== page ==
The Diplomatic Agent and Consul General at Tangier ( Blake ) to the Secretary of State
[Received November 22.]
Sir: I have the honor to report to the Department that the Reverend Fred. C. Enyart, an American citizen, resident for some thirty-five years in Mequinez, Morocco, Secretary of the “Morocco Mission” of the Gospel Missionary Union Incorporated of Kansas City, Missouri, United States of America, recently visited me in Tangier for the purpose of apprizing me of the opposition manifested by the French Authorities to the evangelizing work of the American Missionaries in Morocco.
The question was fully and frankly discussed between us in all its aspects. I told Mr. Enyart that, while in principle, I was not disposed to admit of any right of the French Authorities to restrict the right of residence and the freedom of travel provided for by the treaties, or the legitimate activities of any American citizens in Morocco, it [Page 604] certainly did appear necessary in the present condition of affairs in the French Zone, for Christian Missionaries to observe the greatest tact and restraint.
I reviewed the extremely delicate position which had arisen for the French and native Authorities, as a result of the so-called “Berber Dahirs” which I reported to the Department in my Despatch No. 540 of September 18th, 1930.26 Mr. Enyart was fully aware of these conditions, freely admitted the delicacy of the situation, and expressed his intention to observe the requisite prudence in his activities.
Enclosed herewith is a copy of a written communication submitted, at my request by Mr. Enyart, on the subject of his conversations with me.26
Although as a result of my interview with Mr. Enyart the situation for the time being would appear to have been met, difficulties might not improbably present themselves in the near future.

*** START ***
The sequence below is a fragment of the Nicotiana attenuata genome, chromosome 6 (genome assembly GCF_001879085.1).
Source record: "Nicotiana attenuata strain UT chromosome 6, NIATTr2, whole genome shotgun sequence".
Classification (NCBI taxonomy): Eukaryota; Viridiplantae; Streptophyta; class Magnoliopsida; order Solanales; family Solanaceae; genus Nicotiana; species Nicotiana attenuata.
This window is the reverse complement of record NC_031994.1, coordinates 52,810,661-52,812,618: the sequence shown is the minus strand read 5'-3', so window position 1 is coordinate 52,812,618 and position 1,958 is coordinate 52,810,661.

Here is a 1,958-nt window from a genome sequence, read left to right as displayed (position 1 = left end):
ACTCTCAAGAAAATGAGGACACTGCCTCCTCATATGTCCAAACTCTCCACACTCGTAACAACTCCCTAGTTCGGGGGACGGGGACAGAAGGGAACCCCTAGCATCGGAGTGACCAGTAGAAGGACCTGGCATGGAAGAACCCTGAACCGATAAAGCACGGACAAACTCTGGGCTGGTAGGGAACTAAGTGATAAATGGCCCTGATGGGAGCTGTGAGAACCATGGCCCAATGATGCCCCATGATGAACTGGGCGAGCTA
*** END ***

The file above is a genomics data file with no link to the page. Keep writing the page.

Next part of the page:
One cannot deny that religious activities of Christian propagandists are liable, with the disturbed atmosphere created in Mohammedan circles by the French Berber policy, to provoke serious political repercussions in the French Zone of Morocco. In these circumstances it appears that the Sultan has received formal assurances of the French Authorities as to the suppression of all attempts to Christianize the Berber tribes, and these assurances appear to have produced a desirable measure of appeasement to the Moorish population.
To what degree such promises may be deemed a justification to restrain the American Missionaries in Morocco from carrying on activities, which, as Mr. Enyart points out, they have peacefully pursued in this country for over thirty-five years, is a question of some complexity, in the circumstances. Furthermore, as it is anticipated that similar difficulties may present themselves in the near future, also in the Spanish Zone of Morocco, I venture to solicit the Department’s instructions as to the measure of official support, which it may be deemed proper for me to afford to American Missionaries in Morocco, in the event of their further appeal for my intervention with the French and Spanish Authorities.